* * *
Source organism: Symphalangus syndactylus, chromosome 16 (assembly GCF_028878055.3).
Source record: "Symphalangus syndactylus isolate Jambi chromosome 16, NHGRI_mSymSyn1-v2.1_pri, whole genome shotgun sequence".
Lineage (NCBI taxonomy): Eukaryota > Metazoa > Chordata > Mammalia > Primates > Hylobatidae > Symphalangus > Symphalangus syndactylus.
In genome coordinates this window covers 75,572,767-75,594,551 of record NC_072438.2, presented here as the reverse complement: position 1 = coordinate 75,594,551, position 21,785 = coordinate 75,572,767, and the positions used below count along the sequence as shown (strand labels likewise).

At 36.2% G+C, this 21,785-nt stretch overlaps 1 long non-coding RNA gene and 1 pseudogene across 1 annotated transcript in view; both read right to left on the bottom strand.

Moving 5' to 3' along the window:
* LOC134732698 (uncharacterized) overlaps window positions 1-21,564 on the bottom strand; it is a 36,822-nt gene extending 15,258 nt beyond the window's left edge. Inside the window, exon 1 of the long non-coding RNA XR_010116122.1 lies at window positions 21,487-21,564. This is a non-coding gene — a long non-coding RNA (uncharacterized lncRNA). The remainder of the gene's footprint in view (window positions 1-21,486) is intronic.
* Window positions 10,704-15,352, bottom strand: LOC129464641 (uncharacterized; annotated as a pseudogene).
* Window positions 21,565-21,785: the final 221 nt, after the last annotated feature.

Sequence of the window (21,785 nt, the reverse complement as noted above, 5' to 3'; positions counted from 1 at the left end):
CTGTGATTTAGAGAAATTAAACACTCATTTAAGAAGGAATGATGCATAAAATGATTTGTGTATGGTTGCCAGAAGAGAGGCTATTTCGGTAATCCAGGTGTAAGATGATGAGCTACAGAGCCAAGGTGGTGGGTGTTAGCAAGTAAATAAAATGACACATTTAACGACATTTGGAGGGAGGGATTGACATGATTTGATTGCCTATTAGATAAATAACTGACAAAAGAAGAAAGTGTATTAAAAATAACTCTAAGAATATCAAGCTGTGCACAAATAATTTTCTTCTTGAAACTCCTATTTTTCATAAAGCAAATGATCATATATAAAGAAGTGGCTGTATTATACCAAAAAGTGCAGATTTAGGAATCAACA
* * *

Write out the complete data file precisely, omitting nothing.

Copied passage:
Source organism: Symphalangus syndactylus, chromosome 16 (assembly GCF_028878055.3).
Source record: "Symphalangus syndactylus isolate Jambi chromosome 16, NHGRI_mSymSyn1-v2.1_pri, whole genome shotgun sequence".
Lineage (NCBI taxonomy): Eukaryota > Metazoa > Chordata > Mammalia > Primates > Hylobatidae > Symphalangus > Symphalangus syndactylus.
In genome coordinates this window covers 75,572,767-75,594,551 of record NC_072438.2, presented here as the reverse complement: position 1 = coordinate 75,594,551, position 21,785 = coordinate 75,572,767, and the positions used below count along the sequence as shown (strand labels likewise).

At 36.2% G+C, this 21,785-nt stretch overlaps 1 long non-coding RNA gene and 1 pseudogene across 1 annotated transcript in view; both read right to left on the bottom strand.

Moving 5' to 3' along the window:
* LOC134732698 (uncharacterized) overlaps window positions 1-21,564 on the bottom strand; it is a 36,822-nt gene extending 15,258 nt beyond the window's left edge. Inside the window, exon 1 of the long non-coding RNA XR_010116122.1 lies at window positions 21,487-21,564. This is a non-coding gene — a long non-coding RNA (uncharacterized lncRNA). The remainder of the gene's footprint in view (window positions 1-21,486) is intronic.
* Window positions 10,704-15,352, bottom strand: LOC129464641 (uncharacterized; annotated as a pseudogene).
* Window positions 21,565-21,785: the final 221 nt, after the last annotated feature.

Sequence of the window (21,785 nt, the reverse complement as noted above, 5' to 3'; positions counted from 1 at the left end):
CTGTGATTTAGAGAAATTAAACACTCATTTAAGAAGGAATGATGCATAAAATGATTTGTGTATGGTTGCCAGAAGAGAGGCTATTTCGGTAATCCAGGTGTAAGATGATGAGCTACAGAGCCAAGGTGGTGGGTGTTAGCAAGTAAATAAAATGACACATTTAACGACATTTGGAGGGAGGGATTGACATGATTTGATTGCCTATTAGATAAATAACTGACAAAAGAAGAAAGTGTATTAAAAATAACTCTAAGAATATCAAGCTGTGCACAAATAATTTTCTTCTTGAAACTCCTATTTTTCATAAAGCAAATGATCATATATAAAGAAGTGGCTGTATTATACCAAAAAGTGCAGATTTAGGAATCAACA